Book review: ‘Banana Republican’ by Eric Rauchway
You remember Tom Buchanan, of course — sometime Yale football star and war hero and, most important, a relatively minor, yet pivotal, character in “The Great Gatsby.” In F. Scott Fitzgerald’s revered novel he is presented as a boor and a blunderer who somehow manages to do the right thing when his wife, Daisy, accidentally kills his mistress in a hit-and-run accident.
FOR THE RECORD:
“Banana Republican”: In the Aug. 27 Calendar section, a review of “Banana Republican,” Eric Rauchway’s novel that describes what happens to Tom Buchanan in the years after F. Scott Fitzgerald’s novel “The Great Gatsby,” identified Buchanan as being a war hero. It was Gatsby, not Buchanan, who held this distinction. —
“They were careless people, Tom and Daisy,” Fitzgerald wrote, “they smashed up things and creatures and then retreated back into their money and their vast carelessness … and let other people clean up the mess they had made.” It is the marvelous conceit of Eric Rauchway, a historian who teaches at UC Davis, to imagine a sequel for Tom.
“Banana Republican” is set a couple of years after the events recounted in “Gatsby,” and, frankly, things are not going so well for the Buchanans. Daisy, who remains an off-stage voice, is putting on weight and not putting out for Tom, who, humiliatingly, is also forced to apply to his stern and cranky Aunt Gertrude for the funds he requires to support their handsome way of life. This entails his making a trip to Nicaragua, circa 1924, to oversee his aunt’s interest in Isthmian Transit and Radio Telegraph, a cynically imperialist attempt to construct a railroad that will profitably link two regions of the country. Currently, her plans are being thwarted by revolutionary conditions, with conservatives, liberals, an expeditionary force of U.S. Marines, the odd communist or two, and various mysterious characters contentiously representing the interests of several foreign nations, contending for control of this nation in embryo.
This is not promising territory for a fellow of Tom’s rather crude nature. Tallyrand he is not. It also presents Rauchway with what seem to me insoluble fictional problems. He wants his tale to be what the jacket copy calls “rollicking” and the reader keeps hoping that will turn out to be so. We want Tom to be is a sort of all-American doofus, stumbling comically in and out of trouble in a complicated situation, which is clearly meant to prefigure our latter-day misadventures in the dimmer corners of our would-be empire. But loutish Tom, as Fitzgerald rather perfunctorily imagined him, was never a potentially funny guy. Rauchway imagines him as a racist (the N word is often on his lips), a heedless sexual adventurer (many a woman falls pliantly to his inexplicable charms) as he maneuvers his way among the corrupt contenders for power in this historically and geographically faraway land. As far as one can tell, Rauchway appears to be faithful to the known record of this not-so-splendid little war — he is, after all, a professional historian — but factually is always the enemy of the rollicking.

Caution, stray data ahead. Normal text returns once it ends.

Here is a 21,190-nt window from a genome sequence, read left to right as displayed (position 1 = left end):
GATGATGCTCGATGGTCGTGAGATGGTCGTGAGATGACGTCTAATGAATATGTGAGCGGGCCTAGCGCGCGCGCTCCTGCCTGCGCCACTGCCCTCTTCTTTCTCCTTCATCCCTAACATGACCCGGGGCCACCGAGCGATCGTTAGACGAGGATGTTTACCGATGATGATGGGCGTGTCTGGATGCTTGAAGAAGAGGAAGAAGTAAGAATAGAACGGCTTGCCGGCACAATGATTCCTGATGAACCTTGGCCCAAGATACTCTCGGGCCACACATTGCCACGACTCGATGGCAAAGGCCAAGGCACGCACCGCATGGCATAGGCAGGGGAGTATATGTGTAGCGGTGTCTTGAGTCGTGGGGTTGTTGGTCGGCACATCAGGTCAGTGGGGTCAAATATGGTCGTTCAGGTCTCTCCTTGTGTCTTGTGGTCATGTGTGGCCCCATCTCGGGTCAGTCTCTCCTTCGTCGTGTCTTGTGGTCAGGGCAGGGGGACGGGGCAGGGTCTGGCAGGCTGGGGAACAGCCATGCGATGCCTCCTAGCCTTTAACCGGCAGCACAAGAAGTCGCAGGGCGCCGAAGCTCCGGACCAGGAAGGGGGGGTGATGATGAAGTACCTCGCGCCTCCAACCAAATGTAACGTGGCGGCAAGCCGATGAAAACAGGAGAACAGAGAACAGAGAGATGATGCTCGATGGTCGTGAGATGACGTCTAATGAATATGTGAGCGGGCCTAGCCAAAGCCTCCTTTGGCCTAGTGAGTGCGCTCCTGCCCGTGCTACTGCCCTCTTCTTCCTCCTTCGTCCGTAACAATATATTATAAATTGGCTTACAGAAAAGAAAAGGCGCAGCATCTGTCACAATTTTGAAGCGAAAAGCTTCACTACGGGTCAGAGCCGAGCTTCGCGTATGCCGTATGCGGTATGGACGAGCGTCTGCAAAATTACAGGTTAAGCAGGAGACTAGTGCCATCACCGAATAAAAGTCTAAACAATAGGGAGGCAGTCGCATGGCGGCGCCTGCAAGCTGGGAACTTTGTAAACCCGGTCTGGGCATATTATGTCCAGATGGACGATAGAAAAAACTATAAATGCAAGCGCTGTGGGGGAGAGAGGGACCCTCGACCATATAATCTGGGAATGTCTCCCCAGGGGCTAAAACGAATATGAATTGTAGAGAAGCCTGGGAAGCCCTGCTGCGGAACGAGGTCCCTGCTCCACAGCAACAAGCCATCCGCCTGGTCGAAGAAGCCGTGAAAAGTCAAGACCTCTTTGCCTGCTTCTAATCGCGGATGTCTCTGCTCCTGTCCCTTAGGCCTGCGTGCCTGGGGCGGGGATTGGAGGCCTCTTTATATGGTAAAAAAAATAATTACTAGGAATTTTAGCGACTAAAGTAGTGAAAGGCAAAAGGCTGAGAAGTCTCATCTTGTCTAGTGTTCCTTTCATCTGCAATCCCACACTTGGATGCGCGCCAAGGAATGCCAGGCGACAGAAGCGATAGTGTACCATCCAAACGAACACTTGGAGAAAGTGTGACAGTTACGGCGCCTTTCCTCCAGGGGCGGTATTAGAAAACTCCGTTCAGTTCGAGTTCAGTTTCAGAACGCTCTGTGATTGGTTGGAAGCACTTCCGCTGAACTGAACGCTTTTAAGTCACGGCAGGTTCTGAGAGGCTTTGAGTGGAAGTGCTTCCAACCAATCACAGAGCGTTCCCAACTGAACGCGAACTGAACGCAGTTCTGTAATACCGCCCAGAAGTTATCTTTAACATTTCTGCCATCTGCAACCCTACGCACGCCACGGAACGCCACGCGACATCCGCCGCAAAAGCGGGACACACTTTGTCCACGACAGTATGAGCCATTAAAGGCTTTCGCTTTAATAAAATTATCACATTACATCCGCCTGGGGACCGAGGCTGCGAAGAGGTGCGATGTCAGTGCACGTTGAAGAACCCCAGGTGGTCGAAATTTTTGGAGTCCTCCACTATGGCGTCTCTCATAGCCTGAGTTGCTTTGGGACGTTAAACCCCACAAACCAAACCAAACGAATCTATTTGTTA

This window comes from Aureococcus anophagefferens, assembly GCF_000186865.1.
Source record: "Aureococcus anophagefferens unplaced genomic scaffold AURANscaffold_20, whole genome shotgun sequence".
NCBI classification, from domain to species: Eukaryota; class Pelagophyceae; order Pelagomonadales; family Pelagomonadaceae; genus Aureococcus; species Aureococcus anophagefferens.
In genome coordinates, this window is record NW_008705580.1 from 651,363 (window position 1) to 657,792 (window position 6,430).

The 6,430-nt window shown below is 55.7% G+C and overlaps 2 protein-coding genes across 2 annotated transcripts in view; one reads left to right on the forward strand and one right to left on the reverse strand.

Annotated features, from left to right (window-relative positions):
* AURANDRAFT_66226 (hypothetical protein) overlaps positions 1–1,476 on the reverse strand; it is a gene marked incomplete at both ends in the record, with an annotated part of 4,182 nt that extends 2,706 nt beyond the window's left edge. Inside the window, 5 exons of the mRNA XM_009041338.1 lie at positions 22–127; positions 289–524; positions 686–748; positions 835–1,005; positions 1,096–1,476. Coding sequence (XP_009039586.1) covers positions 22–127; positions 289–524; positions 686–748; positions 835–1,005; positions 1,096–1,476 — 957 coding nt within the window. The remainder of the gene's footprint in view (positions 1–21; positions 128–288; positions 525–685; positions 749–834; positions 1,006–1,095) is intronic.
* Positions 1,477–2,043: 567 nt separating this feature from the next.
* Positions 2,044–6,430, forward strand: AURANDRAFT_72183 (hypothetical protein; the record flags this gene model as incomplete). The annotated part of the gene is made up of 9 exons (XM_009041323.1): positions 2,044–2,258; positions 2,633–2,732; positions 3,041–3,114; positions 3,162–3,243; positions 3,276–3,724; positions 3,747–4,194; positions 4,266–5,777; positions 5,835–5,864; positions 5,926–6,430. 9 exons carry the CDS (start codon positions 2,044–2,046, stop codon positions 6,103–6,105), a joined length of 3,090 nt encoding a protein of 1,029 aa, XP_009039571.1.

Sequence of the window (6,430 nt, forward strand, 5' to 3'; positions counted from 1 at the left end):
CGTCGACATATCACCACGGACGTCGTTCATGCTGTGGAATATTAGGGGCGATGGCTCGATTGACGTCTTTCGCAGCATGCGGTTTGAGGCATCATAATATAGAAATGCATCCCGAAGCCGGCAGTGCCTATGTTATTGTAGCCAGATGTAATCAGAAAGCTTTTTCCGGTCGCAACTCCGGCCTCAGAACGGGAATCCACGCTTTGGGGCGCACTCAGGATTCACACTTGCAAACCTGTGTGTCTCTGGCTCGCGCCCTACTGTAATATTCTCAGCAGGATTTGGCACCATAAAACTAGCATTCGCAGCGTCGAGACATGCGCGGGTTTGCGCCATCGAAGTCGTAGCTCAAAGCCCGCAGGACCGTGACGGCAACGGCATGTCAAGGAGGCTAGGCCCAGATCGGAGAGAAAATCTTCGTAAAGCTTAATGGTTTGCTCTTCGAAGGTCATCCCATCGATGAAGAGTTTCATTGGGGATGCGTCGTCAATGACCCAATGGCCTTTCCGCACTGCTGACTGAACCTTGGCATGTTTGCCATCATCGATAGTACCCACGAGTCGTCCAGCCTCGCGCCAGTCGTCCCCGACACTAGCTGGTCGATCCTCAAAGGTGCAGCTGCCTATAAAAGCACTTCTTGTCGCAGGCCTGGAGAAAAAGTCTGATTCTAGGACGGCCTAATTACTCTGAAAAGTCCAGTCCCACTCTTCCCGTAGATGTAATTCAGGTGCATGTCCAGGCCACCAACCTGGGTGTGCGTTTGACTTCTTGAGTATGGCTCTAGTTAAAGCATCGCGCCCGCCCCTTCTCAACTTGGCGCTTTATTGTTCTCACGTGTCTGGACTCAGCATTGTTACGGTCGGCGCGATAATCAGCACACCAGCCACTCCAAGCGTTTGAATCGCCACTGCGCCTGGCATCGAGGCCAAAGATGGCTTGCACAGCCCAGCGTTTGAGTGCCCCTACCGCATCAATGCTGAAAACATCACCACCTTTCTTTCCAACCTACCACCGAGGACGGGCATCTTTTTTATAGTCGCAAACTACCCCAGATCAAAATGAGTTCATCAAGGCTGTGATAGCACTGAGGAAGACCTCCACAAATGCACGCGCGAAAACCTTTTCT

That, however, is not this novel’s central problem. It is inherently an adventure tale. Before it is over Tom has embroiled himself in battles on land, on water, in the air, temporarily aligned with this or that faction. In this confusion we, as readers, require someone to root for, especially in situations where it is often difficult to distinguish the good guys from the bad guys. And Tom is the only logical candidate for that role. In the largest sense, he remains a Yankee imperialist, faithfully attempting to fulfill Aunt Gertrude’s commands. But on the ground, fighting more for his own survival than any economic or ideological imperative, his churlishness largely dissipates. His racism becomes muted. A certain sympathy for the innocent victims of revolutionary warfare manifests itself. It may even be that something like dubiety about Manifest Destiny takes hold of Tom.
In any event, I have no doubt that Rauchway intended his book to be something of a picaresque. There’s nothing like a tin pot, half-forgotten little revolution in an out of the way place to bring out in a writer his satirical and cynical impulses; all that pain and misery expended on what is really a minor mess. But people do get dead in the course of these imbroglios — rather absurdly so, considering the minor stakes. That can cause an obviously humane writer like Rauchway to ease off on the gags. And to focus, sometimes in rather too much detail, on the larger political implications of his story.
In this case, the reader is perhaps best advised to take the clichéd advice about trusting the tale, rather than its teller. Read as a straightforward adventure yarn, “Banana Republican” offers the pleasures of an exotic setting, inventive plotting and a metaphor that captures the waste and fatuity of our more recent global misadventures — not too bad for a slender and unpretentiously written little novel.
Whether by design or accident, Tom Buchanan is, at the end of “Banana Republican,” a far cry from the man he was at the end of “The Great Gatsby.” He is rather likeable — no longer the crass representative of ignorant American materialism that Fitzgerald clearly intended him to be. It’s possible as well that the author cannot entirely shake off his scholarly impulses. Or that he is just not as funny as he may think he is. Or that he is a victim of a publishing house rather desperate to make his book, as written, live up to its outrageously attractive premise.
Schickel is the author, most recently, of “Clint: A Retrospective.”